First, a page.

It seems there is too little to show for the District’s overzealous spending. When Paul Vallas left Philadelphia for New Orleans in 2007, he left in his wake tangible improvements. He started the process of breaking large, factory model schools into smaller, more manageable ones. He upgraded building conditions and replaced books. He also brought Philadelphia School District sports to a new level, making city schools an official member of the PIAA and building new football and track stadiums (he called them “super-sites”) at Simon Gratz, Northeast, and Roxborough, among other schools; Vallas also partnered with Microsoft in 2006 to bring the city its first “paperless” high school—the High School of the Future—in West Philadelphia.
Other than the expansion of charter schools (which suck money from traditional neighborhood schools), and the creation of a dozen or so special district programs and help centers, there isn’t an overwhelming amount to show for Imagine 2014, at least nothing concrete that will still be standing once the Ackerman administration moves on; to their credit, the current administration did greatly improve the District website and the use of technology, and work out a fair contract with the Philadelphia teacher’s union.
Nevertheless, it’s still time to pay the piper. According to the latest District projections, an unlucky number of teachers, nurses, school police, and counselors will be losing their jobs in the 2011-12 school year. Athletics might be cut, as well as summer programs, music and art classes. (Were opening Regional Talent Centers and Parent Universities really worth cutting sports programs and laying-off teachers, nurses, and school police?)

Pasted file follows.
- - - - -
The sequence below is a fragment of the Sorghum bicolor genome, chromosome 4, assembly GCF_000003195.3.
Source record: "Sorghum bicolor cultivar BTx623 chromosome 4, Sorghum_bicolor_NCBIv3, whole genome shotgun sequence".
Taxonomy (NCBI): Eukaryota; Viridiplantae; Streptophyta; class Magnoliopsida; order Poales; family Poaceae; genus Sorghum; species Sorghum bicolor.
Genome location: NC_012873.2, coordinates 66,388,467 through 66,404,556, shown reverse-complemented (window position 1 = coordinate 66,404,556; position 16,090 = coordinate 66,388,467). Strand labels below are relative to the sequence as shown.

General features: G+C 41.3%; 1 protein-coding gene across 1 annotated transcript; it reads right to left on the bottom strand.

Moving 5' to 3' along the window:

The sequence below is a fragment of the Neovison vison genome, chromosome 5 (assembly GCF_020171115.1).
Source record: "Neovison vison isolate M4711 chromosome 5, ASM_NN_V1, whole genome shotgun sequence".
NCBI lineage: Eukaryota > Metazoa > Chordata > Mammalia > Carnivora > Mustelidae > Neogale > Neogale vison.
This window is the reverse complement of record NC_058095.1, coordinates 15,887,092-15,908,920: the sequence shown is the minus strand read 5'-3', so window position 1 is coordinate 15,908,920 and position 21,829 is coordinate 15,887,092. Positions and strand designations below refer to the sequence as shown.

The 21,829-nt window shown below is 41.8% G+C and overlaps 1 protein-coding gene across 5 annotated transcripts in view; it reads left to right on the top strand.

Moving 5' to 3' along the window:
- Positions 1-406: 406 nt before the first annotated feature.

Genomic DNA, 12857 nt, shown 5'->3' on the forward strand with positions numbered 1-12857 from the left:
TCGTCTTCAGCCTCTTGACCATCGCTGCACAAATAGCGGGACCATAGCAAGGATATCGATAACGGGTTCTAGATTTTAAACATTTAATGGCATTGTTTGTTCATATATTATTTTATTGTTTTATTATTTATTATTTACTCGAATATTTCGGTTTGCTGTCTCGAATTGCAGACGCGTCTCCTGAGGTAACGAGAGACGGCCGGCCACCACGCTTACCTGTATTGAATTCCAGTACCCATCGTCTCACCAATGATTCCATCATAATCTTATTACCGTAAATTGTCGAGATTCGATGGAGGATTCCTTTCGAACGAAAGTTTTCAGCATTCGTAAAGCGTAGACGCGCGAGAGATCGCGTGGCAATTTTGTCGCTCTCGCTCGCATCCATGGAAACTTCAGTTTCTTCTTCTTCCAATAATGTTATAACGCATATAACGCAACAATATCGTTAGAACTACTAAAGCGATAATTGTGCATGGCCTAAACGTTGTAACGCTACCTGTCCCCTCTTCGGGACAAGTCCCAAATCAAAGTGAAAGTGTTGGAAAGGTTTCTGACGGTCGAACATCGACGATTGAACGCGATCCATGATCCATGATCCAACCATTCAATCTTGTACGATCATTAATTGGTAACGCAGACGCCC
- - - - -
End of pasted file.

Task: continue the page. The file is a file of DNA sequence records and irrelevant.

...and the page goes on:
Of course, the new PA governor is also to blame for the shortfall. Tom Corbett has proposed cutting $293 million in education funds for the Philadelphia School District in 2011-12. This decline in state education funding is unprecedented in Pennsylvania history.
Still, $293 million isn’t even half of the projected $629 million budget deficit. Over $300 million is the fault of the District, a gap in revenue that was waiting there like a hole in the road for all to see; everyone and their mother knew the stimulus money would run out in 2011.
So how in the world did we get into this mess? How could the District’s financial officers be so reckless with the budget? It seems to me that the District was its own worst enemy.
Maybe in the future, such mistakes can be avoided. Maybe in the future, the SRC will heed its own advice and follow the financial plans they’ve carefully laid out for themselves.